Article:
Simon Whatson, Vice President of Efficio Consulting, explains why teams must arm themselves with as much knowledge and skills as possible.
Procurement has become something of a conundrum over the past 18 months. Amidst organisations’ pre-existing transformation efforts to capitalise on globalisation and digitisation, the world suddenly became a lot smaller. For businesses in the UK, in particular, the one-two punch of COVID-19 and Brexit has put them on the back foot, forcing a reassessment of their supply chain structures. For many businesses, to aid both recovery and the reimagining of previous strategies, the focus will be on technology. But, despite the undoubted influence that digital solutions can have on streamlining, efficiencies, management, and transformation; aren’t businesses forgetting something? Or more aptly, someone?
Even before the pandemic, technology was a foremost consideration for all functions, and procurement was certainly no different. That trend is perhaps even more pronounced now, as organisations look to technology to help mitigate such unprecedented times. But this is a dangerous precedent. People have always been the strongest link in procurement functions and the supply chain, and that hasn’t changed just because the market around us has done so.
While technology can prepare procurement functions for whatever new future awaits, it will fail to meet the desired objectives unless it has a strong team of people overseeing its implementation. Businesses will also need the right set of skills to keep up with the technology and a new way of working post-implementation.
The challenge is industry-wide, not company-specific
This isn’t to say that the leaning towards digital intervention is wrong. It’s an indictment that while levels of innovation are evolving at pace, companies are leaving their people behind. This one-track mind has led to a scenario where 35% of senior industry professionals believe that new procurement technologies are not supported by the right processes and skills. Essentially, it doesn’t matter how good the solutions are if nobody is equipped to leverage their full capabilities.
In fact, the opposite effect can be created – a more disillusioned team feeling usurped by technologies they don’t feel able to use, making the initial expenditure a redundant investment at an already strained time. However, it’s not as simple as going out and hiring people already up to the task, either. In such a fast-moving and dynamic procurement landscape, it’s the industry as a whole that’s fallen behind. The digital skills gap is sector-wide, not company-specific.
This primary hindrance for procurement as a whole function is epitomised by 29% of procurement leaders confessing that access to the right skills was their number one challenge. Additionally, 15% think that a lack of adequate talent prevents procurement from realising the power of smart machines and other technologies.For procurement, the ‘skills gap’ isn’t a standalone concern affecting digital transformations – it’s a gap actually born out of digital’s rapid influence.
These missing skills relative to new digital solutions may well be the difference between transforming procurement and stopping it in its tracks. To be agile, fast-responding, data-driven, insightful, and accurate at this time is critical – and technology can be the ultimate facilitator of these traits. Therefore, by not investing in a skill base that can properly leverage technology, it will be these same assets that organisations ultimately miss out on.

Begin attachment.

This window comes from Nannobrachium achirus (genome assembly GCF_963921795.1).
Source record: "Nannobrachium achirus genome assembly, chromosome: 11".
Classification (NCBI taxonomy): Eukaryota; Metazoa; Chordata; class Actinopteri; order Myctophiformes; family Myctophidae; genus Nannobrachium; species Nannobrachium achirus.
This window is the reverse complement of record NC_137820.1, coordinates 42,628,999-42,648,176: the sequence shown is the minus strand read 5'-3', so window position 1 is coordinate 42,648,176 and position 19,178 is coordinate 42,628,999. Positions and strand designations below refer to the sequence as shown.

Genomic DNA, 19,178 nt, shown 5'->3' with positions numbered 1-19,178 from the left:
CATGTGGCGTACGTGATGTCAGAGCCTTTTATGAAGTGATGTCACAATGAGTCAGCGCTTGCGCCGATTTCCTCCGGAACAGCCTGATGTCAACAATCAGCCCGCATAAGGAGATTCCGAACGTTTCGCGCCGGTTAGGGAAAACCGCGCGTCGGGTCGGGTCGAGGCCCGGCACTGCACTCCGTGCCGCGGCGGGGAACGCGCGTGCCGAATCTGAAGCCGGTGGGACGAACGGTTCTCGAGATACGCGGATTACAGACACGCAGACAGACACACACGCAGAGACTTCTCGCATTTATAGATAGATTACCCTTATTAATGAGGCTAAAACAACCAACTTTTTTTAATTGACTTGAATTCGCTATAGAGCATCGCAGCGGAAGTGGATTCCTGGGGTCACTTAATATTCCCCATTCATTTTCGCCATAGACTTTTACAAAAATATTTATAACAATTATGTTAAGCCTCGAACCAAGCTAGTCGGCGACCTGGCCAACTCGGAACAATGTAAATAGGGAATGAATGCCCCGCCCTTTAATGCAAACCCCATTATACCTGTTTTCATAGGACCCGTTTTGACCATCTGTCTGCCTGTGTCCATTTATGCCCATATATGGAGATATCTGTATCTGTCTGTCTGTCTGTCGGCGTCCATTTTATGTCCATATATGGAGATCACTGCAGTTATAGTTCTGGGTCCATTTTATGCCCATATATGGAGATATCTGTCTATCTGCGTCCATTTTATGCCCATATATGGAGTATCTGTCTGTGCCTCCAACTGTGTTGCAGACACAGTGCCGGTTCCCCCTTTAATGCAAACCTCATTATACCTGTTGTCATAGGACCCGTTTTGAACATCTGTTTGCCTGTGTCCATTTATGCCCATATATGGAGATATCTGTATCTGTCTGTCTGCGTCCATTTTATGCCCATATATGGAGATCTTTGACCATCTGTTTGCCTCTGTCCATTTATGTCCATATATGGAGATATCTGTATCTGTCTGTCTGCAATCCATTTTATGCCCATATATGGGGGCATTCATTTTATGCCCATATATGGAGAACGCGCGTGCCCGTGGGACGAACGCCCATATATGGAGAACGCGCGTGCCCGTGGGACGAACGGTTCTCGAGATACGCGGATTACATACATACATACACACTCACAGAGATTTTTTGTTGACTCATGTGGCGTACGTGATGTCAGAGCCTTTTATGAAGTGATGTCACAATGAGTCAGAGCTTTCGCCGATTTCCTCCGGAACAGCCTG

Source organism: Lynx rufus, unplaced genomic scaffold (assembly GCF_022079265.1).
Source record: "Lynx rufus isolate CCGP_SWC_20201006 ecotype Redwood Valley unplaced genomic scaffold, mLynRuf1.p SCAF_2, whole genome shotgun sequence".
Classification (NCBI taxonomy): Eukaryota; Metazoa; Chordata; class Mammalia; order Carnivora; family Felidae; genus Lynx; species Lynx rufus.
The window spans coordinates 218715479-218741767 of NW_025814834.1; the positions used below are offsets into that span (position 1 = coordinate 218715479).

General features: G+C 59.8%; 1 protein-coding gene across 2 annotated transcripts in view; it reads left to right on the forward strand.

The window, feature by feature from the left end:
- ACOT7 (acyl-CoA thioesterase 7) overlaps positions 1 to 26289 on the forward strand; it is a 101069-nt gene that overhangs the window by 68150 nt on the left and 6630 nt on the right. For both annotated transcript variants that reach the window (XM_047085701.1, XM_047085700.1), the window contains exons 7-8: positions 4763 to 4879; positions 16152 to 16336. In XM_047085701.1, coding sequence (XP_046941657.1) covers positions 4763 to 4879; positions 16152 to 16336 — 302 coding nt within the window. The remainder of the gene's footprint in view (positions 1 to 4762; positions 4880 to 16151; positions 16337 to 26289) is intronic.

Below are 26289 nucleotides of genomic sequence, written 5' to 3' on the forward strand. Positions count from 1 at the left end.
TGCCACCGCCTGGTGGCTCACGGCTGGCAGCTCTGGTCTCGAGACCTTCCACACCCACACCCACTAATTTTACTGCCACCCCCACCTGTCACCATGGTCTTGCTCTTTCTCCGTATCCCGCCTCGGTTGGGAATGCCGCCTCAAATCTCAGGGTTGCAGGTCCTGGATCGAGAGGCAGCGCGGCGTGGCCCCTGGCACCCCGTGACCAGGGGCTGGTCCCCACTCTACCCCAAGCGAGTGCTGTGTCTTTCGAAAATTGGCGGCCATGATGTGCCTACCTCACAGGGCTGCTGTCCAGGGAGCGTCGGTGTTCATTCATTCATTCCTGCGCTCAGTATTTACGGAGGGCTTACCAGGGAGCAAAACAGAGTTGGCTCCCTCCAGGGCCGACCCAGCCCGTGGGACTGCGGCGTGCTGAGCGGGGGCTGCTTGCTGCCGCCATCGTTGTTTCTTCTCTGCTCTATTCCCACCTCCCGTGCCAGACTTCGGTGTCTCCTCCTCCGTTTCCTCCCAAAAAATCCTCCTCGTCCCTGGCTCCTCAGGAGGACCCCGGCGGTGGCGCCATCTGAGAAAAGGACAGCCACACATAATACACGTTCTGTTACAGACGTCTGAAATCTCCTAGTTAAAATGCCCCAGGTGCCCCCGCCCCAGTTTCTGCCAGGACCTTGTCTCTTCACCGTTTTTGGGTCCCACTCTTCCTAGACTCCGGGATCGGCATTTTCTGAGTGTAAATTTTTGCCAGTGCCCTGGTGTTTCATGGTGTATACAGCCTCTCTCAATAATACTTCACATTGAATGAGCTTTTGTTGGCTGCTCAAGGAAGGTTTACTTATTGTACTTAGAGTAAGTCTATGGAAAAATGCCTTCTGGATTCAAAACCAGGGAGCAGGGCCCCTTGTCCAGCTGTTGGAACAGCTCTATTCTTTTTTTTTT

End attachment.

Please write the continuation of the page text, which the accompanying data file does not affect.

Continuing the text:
But where to turn, if the issue is systemic and industry-wide? Inside, of course! CPOs and procurement leaders need to educate both themselves and their teams on how these technologies work and can ultimately flourish, bespoke to their unique organisational goals. This education needs to be initiated at the most basic level. Nobody understands your organisation better than you and the staff around you. It, therefore, stands to reason that only investing in the tech, or only investing in outside hires, will create even more of a gap between human and machine.
By identifying internal expectations, upskilling and training existing staff, and then investing in solutions that are entirely appropriate for a newly prepared workforce, tech can hit the ground running, rather than run off without you.
Resilient, now and in the future
It has become something of a cliché to say that culture needs to come first when it comes to digital transformation, but it stands true. By laying out a roadmap based on existing capabilities, you can then develop existing skills to reach a new desired level and then invest in solutions that can be optimised for specific, understood goals. The resulting culture will then already be embedded and thriving when new people do enter the fray.
It’s not a case of “out with the old and in with the new”, for either tech or people. Rather, the current climate should be seen as a perfect opportunity to learn and grow together. When the future remains as uncertain as it is right now, this collaborative, mutual approach is vital. Teams must arm themselves with as much knowledge and skills as possible – not just to counter the current procurement challenge, but to become a more resilient and flexible operation in the face of future challenges.
Simon Whatson is the author of PROFIT FROM PROCUREMENT: How to Add 30% to Your Bottom Line by Breaking Down Silos with Efficio colleagues Alex Klein and Jose Oliveira, published in 2021 by Wiley.